bunn (bunn) wrote,

Halton Quay

At Halton quay, there is very little, apart from this very small chapel, which claims to commemorate St Indract and his sister St Dominica, saints and Irish royalty, who arrived in Cornwall in 689AD. Very little of note has happened since this very firm and established event, is the impression you get from the sign.   Wikipedia, on the other hand, seems very reluctant to even admit St Indract was alive in 689AD, so who knows.

Supposedly, they brought Christianity to the pagan Cornish, although I'm not entirely sure why the Cornish are considered to be pagan at this point, since presumably Cornwall converted to Christianity along with the rest of the Roman Empire via the Edict of Thessalonica in 380AD.  But perhaps there were backsliders. Or if St Indract has slipped through Cornish history by two or three hundred years, in the slippery manner common to obscure saints, it may be that the pagans who martyred him were Anglo Saxons and not Cornish at all.  But that would mean this chapel is on the wrong bank of the Tamar, which surely cannot be true.  Look at it standing there, quite convinced it is in the right place.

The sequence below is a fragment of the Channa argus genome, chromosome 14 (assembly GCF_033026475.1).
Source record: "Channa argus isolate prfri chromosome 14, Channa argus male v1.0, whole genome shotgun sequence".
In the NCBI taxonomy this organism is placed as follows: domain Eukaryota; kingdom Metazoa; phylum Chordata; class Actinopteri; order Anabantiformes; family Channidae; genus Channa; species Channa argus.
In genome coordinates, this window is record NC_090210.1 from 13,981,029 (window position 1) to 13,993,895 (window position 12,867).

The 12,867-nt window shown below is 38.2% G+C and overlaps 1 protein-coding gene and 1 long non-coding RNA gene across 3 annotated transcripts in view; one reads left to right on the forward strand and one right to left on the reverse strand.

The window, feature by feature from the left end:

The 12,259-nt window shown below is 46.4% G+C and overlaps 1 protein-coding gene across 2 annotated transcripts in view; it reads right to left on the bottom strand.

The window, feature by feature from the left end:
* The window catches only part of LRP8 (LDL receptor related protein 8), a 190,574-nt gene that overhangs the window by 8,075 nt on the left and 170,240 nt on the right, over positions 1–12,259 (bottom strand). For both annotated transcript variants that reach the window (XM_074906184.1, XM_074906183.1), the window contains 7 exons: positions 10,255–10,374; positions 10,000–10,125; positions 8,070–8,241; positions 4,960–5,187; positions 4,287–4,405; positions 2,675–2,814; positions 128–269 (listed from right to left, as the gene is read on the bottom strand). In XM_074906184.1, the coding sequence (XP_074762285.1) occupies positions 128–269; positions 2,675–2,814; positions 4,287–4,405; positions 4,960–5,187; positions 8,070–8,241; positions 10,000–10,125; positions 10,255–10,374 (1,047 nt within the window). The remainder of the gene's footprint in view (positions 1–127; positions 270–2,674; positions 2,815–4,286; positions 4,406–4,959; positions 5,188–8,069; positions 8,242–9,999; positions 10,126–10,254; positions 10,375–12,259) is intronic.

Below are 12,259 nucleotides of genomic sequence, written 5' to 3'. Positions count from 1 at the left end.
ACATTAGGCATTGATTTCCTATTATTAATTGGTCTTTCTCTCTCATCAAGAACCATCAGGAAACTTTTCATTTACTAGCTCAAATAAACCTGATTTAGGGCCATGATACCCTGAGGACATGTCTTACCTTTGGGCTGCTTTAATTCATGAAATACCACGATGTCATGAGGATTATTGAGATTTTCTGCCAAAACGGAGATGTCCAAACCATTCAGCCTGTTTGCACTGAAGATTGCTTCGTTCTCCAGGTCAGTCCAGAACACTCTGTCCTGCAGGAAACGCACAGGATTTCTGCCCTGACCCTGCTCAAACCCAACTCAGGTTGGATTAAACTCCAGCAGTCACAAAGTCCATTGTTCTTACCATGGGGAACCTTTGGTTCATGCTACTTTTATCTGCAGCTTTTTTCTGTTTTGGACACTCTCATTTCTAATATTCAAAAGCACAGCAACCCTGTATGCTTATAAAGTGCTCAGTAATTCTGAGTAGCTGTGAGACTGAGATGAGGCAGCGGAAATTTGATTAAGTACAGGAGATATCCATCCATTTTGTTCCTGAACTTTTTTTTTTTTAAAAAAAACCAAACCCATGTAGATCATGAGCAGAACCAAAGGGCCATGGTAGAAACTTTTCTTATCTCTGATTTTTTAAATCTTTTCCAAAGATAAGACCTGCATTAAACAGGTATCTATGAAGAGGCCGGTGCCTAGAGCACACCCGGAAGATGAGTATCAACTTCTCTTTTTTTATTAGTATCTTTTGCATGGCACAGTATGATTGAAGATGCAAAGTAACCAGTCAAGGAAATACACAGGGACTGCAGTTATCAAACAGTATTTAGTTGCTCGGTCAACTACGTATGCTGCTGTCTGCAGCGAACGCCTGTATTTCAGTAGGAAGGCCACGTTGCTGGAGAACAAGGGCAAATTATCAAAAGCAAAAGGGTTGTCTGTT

We were here to canoe, of course, rather than to celebrate St Indract.  Halton Quay is rather a muddy quay, even at close to high tide, and we did carry some of the mud with us into the Queen Emma on our shoes.  The quay is also rather ruinous.  There was clearly a slipway here once, but there is not a lot left of it now.  But there was enough muddy beach to launch the canoe from.

We canoed up to Cotehele, and practiced getting out there to swap seats, again without falling in!   There was rather a lot of wind, and mysteriously, it managed to be blowing against us both coming and going.  But we had canoed upstream and then the tide turned, so at least we had the river and the tide with us on the way back down again.

The little yacht you can just see in the distance below,  passed us at Cotehele running downstream on her outboard motor, but swapped to sail for this wider section, and flew away from us!

I envied her sails.   Canoeing is fun, but it does require quite a bit of muscle, particularly when you are paddling against the wind.   One can sail canoes, but I am not sure if they are very well adapted for it.  In particular, how do you compensate for the lack of a centerboard and rudder?  I have no idea.

I keep meaning to take a photo of the canoe in the water and forgetting, but here she is on top of Helga Saab.  I have to admit that getting the canoe on top of Helga is by far the hardest bit of the whole canoeing thing.  We haven't quite got the knack of it yet, and it usually takes us a couple of attempts to get it up there.

Tags: canoe, tamar valley, yay
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